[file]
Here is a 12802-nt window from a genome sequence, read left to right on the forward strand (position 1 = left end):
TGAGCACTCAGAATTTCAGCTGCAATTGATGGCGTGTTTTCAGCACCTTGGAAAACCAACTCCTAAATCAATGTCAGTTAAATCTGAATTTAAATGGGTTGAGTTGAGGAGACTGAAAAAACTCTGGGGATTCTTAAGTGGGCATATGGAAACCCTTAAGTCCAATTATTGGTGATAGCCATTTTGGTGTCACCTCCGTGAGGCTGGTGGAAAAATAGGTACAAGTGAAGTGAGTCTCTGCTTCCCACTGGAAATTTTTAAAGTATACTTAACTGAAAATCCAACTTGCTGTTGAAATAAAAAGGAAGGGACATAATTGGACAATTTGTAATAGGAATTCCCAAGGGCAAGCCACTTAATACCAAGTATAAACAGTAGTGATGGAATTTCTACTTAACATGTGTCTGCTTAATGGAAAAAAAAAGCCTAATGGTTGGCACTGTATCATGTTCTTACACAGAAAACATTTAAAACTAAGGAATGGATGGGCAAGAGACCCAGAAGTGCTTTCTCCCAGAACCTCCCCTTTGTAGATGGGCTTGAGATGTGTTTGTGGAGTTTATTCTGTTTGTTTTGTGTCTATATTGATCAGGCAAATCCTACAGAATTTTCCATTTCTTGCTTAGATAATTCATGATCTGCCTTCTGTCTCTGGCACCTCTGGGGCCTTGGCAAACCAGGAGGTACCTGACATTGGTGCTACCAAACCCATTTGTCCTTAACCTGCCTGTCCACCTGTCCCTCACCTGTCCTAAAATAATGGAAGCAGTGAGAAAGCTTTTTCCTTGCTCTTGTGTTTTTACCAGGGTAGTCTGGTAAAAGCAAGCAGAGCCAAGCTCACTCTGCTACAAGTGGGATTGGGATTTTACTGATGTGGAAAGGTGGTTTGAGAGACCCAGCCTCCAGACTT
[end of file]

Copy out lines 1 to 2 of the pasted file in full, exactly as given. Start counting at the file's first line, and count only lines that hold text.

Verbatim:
Here is a 12802-nt window from a genome sequence, read left to right on the forward strand (position 1 = left end):
TGAGCACTCAGAATTTCAGCTGCAATTGATGGCGTGTTTTCAGCACCTTGGAAAACCAACTCCTAAATCAATGTCAGTTAAATCTGAATTTAAATGGGTTGAGTTGAGGAGACTGAAAAAACTCTGGGGATTCTTAAGTGGGCATATGGAAACCCTTAAGTCCAATTATTGGTGATAGCCATTTTGGTGTCACCTCCGTGAGGCTGGTGGAAAAATAGGTACAAGTGAAGTGAGTCTCTGCTTCCCACTGGAAATTTTTAAAGTATACTTAACTGAAAATCCAACTTGCTGTTGAAATAAAAAGGAAGGGACATAATTGGACAATTTGTAATAGGAATTCCCAAGGGCAAGCCACTTAATACCAAGTATAAACAGTAGTGATGGAATTTCTACTTAACATGTGTCTGCTTAATGGAAAAAAAAAGCCTAATGGTTGGCACTGTATCATGTTCTTACACAGAAAACATTTAAAACTAAGGAATGGATGGGCAAGAGACCCAGAAGTGCTTTCTCCCAGAACCTCCCCTTTGTAGATGGGCTTGAGATGTGTTTGTGGAGTTTATTCTGTTTGTTTTGTGTCTATATTGATCAGGCAAATCCTACAGAATTTTCCATTTCTTGCTTAGATAATTCATGATCTGCCTTCTGTCTCTGGCACCTCTGGGGCCTTGGCAAACCAGGAGGTACCTGACATTGGTGCTACCAAACCCATTTGTCCTTAACCTGCCTGTCCACCTGTCCCTCACCTGTCCTAAAATAATGGAAGCAGTGAGAAAGCTTTTTCCTTGCTCTTGTGTTTTTACCAGGGTAGTCTGGTAAAAGCAAGCAGAGCCAAGCTCACTCTGCTACAAGTGGGATTGGGATTTTACTGATGTGGAAAGGTGGTTTGAGAGACCCAGCCTCCAGACTT